Students protest in Berkeley, Ca. Reuters
Santa Barbara, CA (United States)
On Thursday, November 16th the United States House of Representatives passed its version of a bill that would overhaul the current tax code, a bill referred to the as “Tax Cuts and Jobs Act” (or the TCJA). If enacted into law, this legislation would, among many other things, repeal section 117(d)(5) of the current United States tax code. This means that graduate students studying in the United States would be required to count their tuition waivers as “taxable income,” and have to pay federal income tax on said figures, which can be as high as $50,000 depending on the institution. Normally, graduate students work for their universities in exchange for a stipend, usually between $15,000 and $30,000 annually, and a waiver of their tuition. These tuition waivers never translate to actual income for graduate students, and if this legislation is passed we would have to pay taxes on money that we never actually see. In the most dramatic of cases, there is the potential that some graduate students would be taxed as if they were earning closer to $80,000, while in actuality earning closer to $30,000.
This would be a devastating blow for graduate students in the United States, especially those raising families, paying off previous student loan debt, or dealing with medical expenses. For international students studying in the US the situation may be even worse. Public universities charge tuition for all their students based on residency, charging substantially more for out-of-state students. However, one can establish state residency provided they have proper citizenship or immigration status, which dramatically reduces the cost of tuition. For example, in the first year of my program at the University of California my combined tuition and fees will total $31,500 (all of which is waived as part of my acceptance), but once I complete the year-long process of establishing myself as a California resident my combined tuition and fees will be closer to $16,400 a year for the rest of the time in my program. However, if one is unable to establish state residency, which may be the case for many international students, then one will never qualify for in-state tuition rates and, depending on one’s status, this may mean having to pay taxes on a higher figure than one’s domestic peers.
Although this bill has passed the House of Representatives, fortunately the repeal of Section 117(d)(5) is not included in the Senate’s version of the bill (to be voted on later this week), and may not be included in the final conferenced version of the bill voted on by both houses and sent to the president. However, that is not a guarantee and is not stopping graduate students and their allies from organizing across the country. Because of the GOP’s earlier failure with repealing the Affordable Care Act (ACA), Republican lawmakers are under pressure to pass tax legislation quickly, and thus the process seems to be moving much faster than normal. Democratic representatives, on the other hand, have not organized an opposition. But the people are organizing even if politicians are not; activists have organized sit-ins and demonstrations across the country. Many are specifically focusing on contacting Republican senators who are seen as “on the fence” about the tax plan — particularly those who voted against the Republican health care bill.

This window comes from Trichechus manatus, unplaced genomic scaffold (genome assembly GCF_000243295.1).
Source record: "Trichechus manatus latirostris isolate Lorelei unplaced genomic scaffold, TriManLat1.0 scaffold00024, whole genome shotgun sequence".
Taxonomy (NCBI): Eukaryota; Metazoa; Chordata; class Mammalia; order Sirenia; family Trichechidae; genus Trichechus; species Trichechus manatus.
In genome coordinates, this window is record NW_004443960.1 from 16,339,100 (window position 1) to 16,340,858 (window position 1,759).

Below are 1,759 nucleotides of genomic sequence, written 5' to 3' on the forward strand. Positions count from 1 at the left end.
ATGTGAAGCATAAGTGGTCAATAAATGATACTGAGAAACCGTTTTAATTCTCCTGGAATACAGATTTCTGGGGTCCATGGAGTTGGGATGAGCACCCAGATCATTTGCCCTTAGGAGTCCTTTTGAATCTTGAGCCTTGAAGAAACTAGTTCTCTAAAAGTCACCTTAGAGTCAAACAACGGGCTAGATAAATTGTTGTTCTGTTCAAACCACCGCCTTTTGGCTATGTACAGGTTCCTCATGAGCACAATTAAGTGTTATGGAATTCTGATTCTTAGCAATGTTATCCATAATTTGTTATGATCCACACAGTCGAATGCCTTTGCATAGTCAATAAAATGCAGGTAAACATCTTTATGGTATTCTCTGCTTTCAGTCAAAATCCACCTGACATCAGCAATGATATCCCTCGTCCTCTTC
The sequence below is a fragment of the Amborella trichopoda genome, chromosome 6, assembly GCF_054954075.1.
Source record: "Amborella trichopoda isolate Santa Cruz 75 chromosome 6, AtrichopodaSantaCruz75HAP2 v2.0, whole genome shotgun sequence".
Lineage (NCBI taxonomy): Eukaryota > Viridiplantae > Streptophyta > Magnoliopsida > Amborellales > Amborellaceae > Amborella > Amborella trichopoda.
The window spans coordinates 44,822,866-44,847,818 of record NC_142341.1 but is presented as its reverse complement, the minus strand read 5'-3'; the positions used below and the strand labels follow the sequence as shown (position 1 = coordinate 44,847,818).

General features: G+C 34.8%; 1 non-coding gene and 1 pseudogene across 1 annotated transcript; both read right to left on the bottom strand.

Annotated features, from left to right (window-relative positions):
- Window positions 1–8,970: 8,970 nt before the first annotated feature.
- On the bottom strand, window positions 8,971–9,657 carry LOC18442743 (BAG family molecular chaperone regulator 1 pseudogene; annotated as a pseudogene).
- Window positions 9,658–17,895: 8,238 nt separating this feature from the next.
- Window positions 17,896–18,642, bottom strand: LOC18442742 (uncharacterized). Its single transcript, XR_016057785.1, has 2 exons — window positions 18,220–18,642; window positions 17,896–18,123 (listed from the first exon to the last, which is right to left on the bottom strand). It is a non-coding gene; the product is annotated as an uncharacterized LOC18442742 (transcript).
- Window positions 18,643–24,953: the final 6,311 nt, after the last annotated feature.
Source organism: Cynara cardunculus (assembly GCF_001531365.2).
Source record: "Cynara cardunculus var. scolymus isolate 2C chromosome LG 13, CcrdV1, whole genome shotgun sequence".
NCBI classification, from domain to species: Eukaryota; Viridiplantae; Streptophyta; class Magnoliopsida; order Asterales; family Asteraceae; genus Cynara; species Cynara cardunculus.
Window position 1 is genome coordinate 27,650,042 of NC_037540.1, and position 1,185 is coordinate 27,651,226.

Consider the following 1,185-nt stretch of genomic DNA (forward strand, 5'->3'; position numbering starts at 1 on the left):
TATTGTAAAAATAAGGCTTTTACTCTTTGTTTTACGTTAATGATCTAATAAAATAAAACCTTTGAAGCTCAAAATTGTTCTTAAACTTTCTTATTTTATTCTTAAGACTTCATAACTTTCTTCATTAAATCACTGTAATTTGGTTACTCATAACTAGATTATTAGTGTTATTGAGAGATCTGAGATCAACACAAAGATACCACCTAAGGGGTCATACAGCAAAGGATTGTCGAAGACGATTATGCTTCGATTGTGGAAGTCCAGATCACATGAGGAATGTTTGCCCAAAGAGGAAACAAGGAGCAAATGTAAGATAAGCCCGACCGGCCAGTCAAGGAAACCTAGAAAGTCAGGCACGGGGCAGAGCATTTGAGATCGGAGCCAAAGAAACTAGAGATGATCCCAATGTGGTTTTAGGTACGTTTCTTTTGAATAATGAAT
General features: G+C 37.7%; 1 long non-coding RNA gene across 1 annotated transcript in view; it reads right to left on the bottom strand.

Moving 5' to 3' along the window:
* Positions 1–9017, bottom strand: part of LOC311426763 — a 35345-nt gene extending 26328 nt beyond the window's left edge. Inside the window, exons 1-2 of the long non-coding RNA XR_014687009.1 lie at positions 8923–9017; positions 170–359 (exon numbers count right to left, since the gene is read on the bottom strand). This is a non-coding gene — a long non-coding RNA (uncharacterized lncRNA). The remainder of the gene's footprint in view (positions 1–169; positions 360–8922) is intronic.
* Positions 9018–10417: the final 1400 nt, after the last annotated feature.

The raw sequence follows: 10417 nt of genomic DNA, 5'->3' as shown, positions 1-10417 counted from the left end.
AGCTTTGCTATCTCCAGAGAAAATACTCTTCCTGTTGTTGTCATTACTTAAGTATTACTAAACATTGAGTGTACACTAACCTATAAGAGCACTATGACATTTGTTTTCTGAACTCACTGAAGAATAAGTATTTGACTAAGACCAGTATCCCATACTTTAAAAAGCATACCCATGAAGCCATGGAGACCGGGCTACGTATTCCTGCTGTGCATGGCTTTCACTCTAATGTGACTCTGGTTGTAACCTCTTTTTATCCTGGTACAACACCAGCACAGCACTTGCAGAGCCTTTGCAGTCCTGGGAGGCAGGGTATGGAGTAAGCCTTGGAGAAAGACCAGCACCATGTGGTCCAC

This Wednesday, November 29th, graduate students nationwide are planning a walk-out in support of higher education and against the Republican tax bill. At ten o’clock on Wednesday morning graduate students at the University of California Santa Barbara will join this national demonstration, rallying at Storke Plaza, making sure our demands are heard. In addition to planning the local walk-out, the organizers of Santa Barbara UAW 2865, our graduate student union, have also drafted a petition speaking out against the legislation. Meg Unden, unit chair of SB UAW 2865, spoke Monday night on a panel regarding the TCJA hosted in the UCSB Graduate Student Association lounge. She argued that the reasons for this tax reform are politically motivated — after all, some of the Right’s most vocal enemies are those pursuing higher education — and the proper response is political action; she urged people to connect with their local activist networks and agitate.
In addition to the repeal of Section 117(d)(5), many estimate that the rest of the tax plan would increase taxes for lower and middle class families while decreasing taxes paid by corporations. The Senate’s version of the tax bill would repeal the individual healthcare mandate put in place by the ACA. This would indisputably drive health insurance costs up for those most vulnerable. Thus, even if a repeal of Section 117(d)(5) is not a part of the final legislation voted on by both houses, graduate students need to stand with our allies, and stand with the people’s’ interests over the interests of corporations and the wealthy. There has been much talk recently about how this tax plan will hurt universities, possibly forcing them to decrease the number of graduate students they can accept, and how this in turn will hinder the progress of American research across many different fields. This is certainly true, but instead of a nationalist bemoaning of the loss for “American research” in the abstract, we need to focus on who is truly affected by this tax plan: people. This change in the tax code could cost many graduate students their careers, financial security, and livelihoods. We have and will continue to stand with other folks affected the most by this proposed legislation in the interest of defending the interest of the people against the wealthy.
#GradTaxWalkout #NoGradSchoolTax #SaveHigherEd
Emma Schusteris a guest writer and a first year PhD student in the Feminist Studies Department at the University of California Santa Barbara